It is a good idea to plot the (x,y) data points prior to calculating correlations to make sure that there is a continuous spread of points. A single point that is distant from the main cluster can have a major influence on the size of the correlation and cause possible misinterpretation (see below).
Partial correlation is a term used for the correlation between two variables adjusted for the effect of another. This can be obtained by multiple regression and represents the correlation between x_{2} and y having first fitted x_{1}.
Principle component analysis redistributes the variation expressed by a number of variables by transforming them into a new set of variables such that the first derived variable accounts for the largest proportion of the variation expressed among the original variables, the second variable the second largest proportion, and so on.
Often, just the two or three derived variables that account for the majority of the variation are considered. These variables are referred to as principal components. Ideally, these new variables, when expressed as a function of the original variables, have some biological meaning.
The first principal component is often a weighted average of the original variables with the other components represent contrasts between selected variables. Principle component analysis can thus be understood as rearranging the variation expressed among a number of variables into fewer dimensions. The calculations are usually applied to the correlation matrix derived from the original variables but they can also use the corresponding matrix of sums of squares and crossproducts.
When transformed into the principal component dimension the individual data point principal component scores can be plotted to illustrate how the data are distributed. One principal component, usually the first, is plotted on the yaxis and another, usually the second, is plotted on the xaxis. Sometimes a principal component variable can be used as the response variable in a statistical model.
The data contained in Case Study 5 were used in a principal component analysis to identify the first two principal components for agronomic and phenotypic characteristics, respectively, of a large number of Napier grass accessions.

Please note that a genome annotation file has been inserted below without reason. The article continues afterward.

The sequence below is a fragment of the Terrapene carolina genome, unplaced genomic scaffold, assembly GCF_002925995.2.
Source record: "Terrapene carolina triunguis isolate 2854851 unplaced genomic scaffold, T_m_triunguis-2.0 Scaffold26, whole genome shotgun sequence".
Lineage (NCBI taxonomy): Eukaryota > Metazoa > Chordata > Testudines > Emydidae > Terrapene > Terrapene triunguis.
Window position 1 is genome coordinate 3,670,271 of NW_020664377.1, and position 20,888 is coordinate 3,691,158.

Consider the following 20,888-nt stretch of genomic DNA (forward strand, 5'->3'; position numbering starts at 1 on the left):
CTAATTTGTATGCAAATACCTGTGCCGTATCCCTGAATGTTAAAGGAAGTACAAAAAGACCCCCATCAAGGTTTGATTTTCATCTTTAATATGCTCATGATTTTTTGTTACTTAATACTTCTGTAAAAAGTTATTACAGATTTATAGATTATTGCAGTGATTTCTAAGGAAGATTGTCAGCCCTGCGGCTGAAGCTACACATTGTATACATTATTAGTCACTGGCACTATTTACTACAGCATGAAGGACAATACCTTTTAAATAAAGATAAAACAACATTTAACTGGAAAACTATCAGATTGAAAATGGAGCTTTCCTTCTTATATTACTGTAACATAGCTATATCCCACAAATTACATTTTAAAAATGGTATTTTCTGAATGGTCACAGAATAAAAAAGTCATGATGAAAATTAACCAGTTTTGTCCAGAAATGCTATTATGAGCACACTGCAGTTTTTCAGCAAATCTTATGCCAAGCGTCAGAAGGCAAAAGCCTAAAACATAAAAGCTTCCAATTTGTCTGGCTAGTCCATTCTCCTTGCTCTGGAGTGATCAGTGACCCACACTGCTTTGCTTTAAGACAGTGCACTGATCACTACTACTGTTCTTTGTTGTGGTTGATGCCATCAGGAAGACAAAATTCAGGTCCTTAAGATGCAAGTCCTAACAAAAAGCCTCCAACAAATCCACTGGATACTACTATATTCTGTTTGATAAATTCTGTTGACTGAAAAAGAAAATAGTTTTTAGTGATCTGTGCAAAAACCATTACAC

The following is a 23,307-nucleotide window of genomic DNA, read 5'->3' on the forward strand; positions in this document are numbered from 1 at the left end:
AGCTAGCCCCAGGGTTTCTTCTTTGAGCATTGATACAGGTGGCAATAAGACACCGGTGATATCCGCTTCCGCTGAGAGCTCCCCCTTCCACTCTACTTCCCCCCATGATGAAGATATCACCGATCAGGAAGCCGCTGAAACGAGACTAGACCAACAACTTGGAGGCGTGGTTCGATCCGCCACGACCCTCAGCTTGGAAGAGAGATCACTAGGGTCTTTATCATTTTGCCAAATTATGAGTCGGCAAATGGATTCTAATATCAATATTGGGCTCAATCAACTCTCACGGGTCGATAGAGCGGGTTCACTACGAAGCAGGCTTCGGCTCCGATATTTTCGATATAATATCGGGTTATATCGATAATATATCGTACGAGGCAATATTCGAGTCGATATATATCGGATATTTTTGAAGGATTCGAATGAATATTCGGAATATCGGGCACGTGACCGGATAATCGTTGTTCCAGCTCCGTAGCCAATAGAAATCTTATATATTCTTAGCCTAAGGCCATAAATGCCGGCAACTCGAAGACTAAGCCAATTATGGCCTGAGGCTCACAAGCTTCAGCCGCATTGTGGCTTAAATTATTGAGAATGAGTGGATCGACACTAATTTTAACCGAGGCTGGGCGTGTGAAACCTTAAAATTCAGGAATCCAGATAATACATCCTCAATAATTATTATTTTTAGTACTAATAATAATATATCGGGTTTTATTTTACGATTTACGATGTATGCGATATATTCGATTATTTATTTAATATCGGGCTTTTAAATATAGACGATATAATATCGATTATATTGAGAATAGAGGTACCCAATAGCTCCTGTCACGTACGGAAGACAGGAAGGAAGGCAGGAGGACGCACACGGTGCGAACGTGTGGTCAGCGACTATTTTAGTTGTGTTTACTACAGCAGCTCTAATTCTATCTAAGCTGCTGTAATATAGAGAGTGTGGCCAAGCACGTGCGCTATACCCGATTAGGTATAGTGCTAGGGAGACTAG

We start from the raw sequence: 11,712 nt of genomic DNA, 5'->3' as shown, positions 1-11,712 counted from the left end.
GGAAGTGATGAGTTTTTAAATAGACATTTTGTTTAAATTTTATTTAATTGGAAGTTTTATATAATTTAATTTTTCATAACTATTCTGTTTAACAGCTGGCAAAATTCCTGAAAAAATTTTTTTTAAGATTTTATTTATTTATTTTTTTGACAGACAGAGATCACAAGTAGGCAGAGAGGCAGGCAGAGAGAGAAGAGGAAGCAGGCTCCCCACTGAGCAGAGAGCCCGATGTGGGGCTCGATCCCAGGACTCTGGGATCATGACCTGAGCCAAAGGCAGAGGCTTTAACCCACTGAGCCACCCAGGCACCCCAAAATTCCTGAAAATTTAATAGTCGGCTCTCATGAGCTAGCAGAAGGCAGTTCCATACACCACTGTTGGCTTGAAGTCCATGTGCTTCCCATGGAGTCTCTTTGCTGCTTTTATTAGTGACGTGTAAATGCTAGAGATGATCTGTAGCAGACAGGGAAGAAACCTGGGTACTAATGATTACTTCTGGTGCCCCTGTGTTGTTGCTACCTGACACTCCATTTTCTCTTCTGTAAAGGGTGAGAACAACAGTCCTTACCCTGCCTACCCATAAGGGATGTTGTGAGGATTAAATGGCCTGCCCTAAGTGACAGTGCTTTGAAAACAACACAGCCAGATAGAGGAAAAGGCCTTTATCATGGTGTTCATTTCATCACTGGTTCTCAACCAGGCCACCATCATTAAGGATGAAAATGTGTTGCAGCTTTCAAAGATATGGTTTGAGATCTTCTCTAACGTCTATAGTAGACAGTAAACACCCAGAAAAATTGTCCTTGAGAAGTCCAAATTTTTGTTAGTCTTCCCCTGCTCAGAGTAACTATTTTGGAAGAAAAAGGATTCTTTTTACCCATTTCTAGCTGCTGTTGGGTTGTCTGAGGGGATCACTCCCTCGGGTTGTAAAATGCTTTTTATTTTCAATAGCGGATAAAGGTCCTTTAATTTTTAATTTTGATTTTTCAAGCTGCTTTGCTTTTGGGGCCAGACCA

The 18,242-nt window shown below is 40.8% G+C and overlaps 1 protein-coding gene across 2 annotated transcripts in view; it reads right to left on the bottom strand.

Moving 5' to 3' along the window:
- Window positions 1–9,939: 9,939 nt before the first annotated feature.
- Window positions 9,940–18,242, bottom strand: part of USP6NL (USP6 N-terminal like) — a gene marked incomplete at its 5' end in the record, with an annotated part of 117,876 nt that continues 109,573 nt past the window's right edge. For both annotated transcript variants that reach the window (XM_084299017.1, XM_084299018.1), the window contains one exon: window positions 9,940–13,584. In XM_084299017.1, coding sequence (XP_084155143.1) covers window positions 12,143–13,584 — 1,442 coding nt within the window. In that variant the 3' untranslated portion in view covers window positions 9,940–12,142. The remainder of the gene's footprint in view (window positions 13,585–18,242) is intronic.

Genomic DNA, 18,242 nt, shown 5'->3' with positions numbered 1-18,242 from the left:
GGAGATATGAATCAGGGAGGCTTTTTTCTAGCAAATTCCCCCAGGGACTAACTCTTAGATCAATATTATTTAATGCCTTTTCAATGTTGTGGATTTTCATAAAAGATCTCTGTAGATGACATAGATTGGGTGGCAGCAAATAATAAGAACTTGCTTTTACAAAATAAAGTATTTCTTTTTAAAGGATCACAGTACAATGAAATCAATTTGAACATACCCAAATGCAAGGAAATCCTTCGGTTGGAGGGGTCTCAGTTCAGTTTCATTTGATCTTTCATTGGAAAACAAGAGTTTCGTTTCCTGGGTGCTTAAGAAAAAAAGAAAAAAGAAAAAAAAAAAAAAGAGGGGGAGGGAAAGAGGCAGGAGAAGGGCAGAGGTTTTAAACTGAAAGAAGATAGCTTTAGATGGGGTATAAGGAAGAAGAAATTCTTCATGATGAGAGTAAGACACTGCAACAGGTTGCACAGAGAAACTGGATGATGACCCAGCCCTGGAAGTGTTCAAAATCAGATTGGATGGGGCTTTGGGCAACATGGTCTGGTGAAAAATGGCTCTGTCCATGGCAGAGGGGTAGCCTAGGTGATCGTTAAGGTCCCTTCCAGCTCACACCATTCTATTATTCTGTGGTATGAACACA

The aim of cluster analysis is to place data into a number of clusters or groups that maximises the variation among the clusters of data and minimises the variation within clusters. There are two general methods: nonhierarchical and hierarchical.
Hierarchical clustering starts by assigning each data point to its own cluster. The two closest clusters are then merged into a larger cluster, then the next pair of closest clusters and so on. The process is continued until all the units have been formed into a single cluster.
Before calculating 'closeness', a formula for defining the distance between individual points, needs to be defined. There are various methods for defining 'distance'. Most measures assume the data to be quantitative in nature  the one that is most commonly applied for quantitative data is the one known as 'Euclidean distance'. All the individual distances can then be put into what is known as a 'similarity' matrix. It is this matrix that is then used for the clustering.
An alternative measure, known as 'Gower's similarity index' is able to accommodate both nominal and ordinal (or quantitative) variables.
Before applying cluster analysis it is important to check on the types of variables to be used in the analysis to ensure that a suitable distance measure is being applied.